FIG. 5 depicts a simplified block diagram of an exemplary implementation of the present invention in an image processing system, although the invention is not so limited. The regular input data 500 may constitute image or texture map data 501, displacement map data 502, bump map data 503, convolution output data 504, and/or other regular data that may be specified in a 1-D or a 2-D array or specified in an immediate or intermediate fashion to the hardware. Depending on the nature of this regular data, host software and/or the hardware may optionally filter the data via filters F1, F2, etc. before passing the data to the rest of the graphics processor for further processing i.e., the input data may be a filtered version of the original data. The graphics processor 510 may then take the input data 500 and generate derivative data. At some point during the processing of this data, the graphics processor 310 may apply some function f(x) 520 to the data to map the derived data to a real-valued function that can then be quantized, and so on. At any point during the processing of graphics data, there may be a step wherein data is mapped to a real valued range, whereby the invention may be applied to reduce clipping error.

The application of a function f(x) 520 is optional and one of ordinary skill in the art can appreciate that the input data may be directly transmitted to quantizer. Such filters F1, F2, or such function f(x) nonetheless provides considerable flexibility when deciding upon which data to perform error diffusion. In short, there are millions of reasons one might want to clip data to a real valued range, and the present invention provides a low cost, high quality and fast solution for doing so as the data is passed through any one or more parts of a computing device 110, a graphics processor 310, or the like, whether provided as software, hardware or a combination of both.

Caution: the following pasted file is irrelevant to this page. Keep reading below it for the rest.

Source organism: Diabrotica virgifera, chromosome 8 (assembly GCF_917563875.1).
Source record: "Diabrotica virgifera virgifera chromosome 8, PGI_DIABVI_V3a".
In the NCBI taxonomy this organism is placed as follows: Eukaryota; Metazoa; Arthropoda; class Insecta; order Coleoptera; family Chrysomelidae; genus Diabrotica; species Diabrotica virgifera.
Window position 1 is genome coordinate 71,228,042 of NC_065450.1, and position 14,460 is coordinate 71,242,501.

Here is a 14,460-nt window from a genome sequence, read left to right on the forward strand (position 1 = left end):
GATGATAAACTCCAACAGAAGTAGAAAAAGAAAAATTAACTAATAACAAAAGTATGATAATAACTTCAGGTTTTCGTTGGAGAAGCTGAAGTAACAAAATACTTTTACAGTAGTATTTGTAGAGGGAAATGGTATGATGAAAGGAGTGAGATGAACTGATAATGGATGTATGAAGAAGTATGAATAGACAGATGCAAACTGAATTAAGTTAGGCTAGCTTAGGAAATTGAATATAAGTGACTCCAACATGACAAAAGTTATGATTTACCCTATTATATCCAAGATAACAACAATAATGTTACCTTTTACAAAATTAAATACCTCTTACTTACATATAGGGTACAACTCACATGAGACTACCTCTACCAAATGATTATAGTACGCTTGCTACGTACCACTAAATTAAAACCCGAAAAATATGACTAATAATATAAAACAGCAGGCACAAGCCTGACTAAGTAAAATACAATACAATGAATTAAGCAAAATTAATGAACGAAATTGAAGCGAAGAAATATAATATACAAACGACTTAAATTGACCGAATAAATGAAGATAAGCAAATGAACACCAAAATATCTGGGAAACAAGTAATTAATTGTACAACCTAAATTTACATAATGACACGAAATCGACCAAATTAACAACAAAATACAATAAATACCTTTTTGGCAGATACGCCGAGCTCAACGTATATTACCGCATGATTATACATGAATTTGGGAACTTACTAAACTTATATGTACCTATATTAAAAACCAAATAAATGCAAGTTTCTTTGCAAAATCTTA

As mentioned above, while exemplary embodiments of the present invention have been described in connection with various computing devices and network architectures, the underlying concepts may be applied to any computing device or system in which it is desirable to reconstruct signals from point samples with minimal error. Thus, the techniques for providing improved signal processing in accordance with the present invention may be applied to a variety of applications and devices. For instance, the algorithm(s) of the invention may be applied to the operating system of a computing device, provided as a separate object on the device, as part of another object, as a downloadable object from a server, as a “middle man” between a device or object and the network, as a distributed object, etc. While exemplary programming languages, names and examples are chosen herein as representative of various choices, these languages, names and examples are not intended to be limiting. One of ordinary skill in the art will appreciate that there are numerous ways of providing object code that achieves the same, similar or equivalent error diffusion achieved by the invention.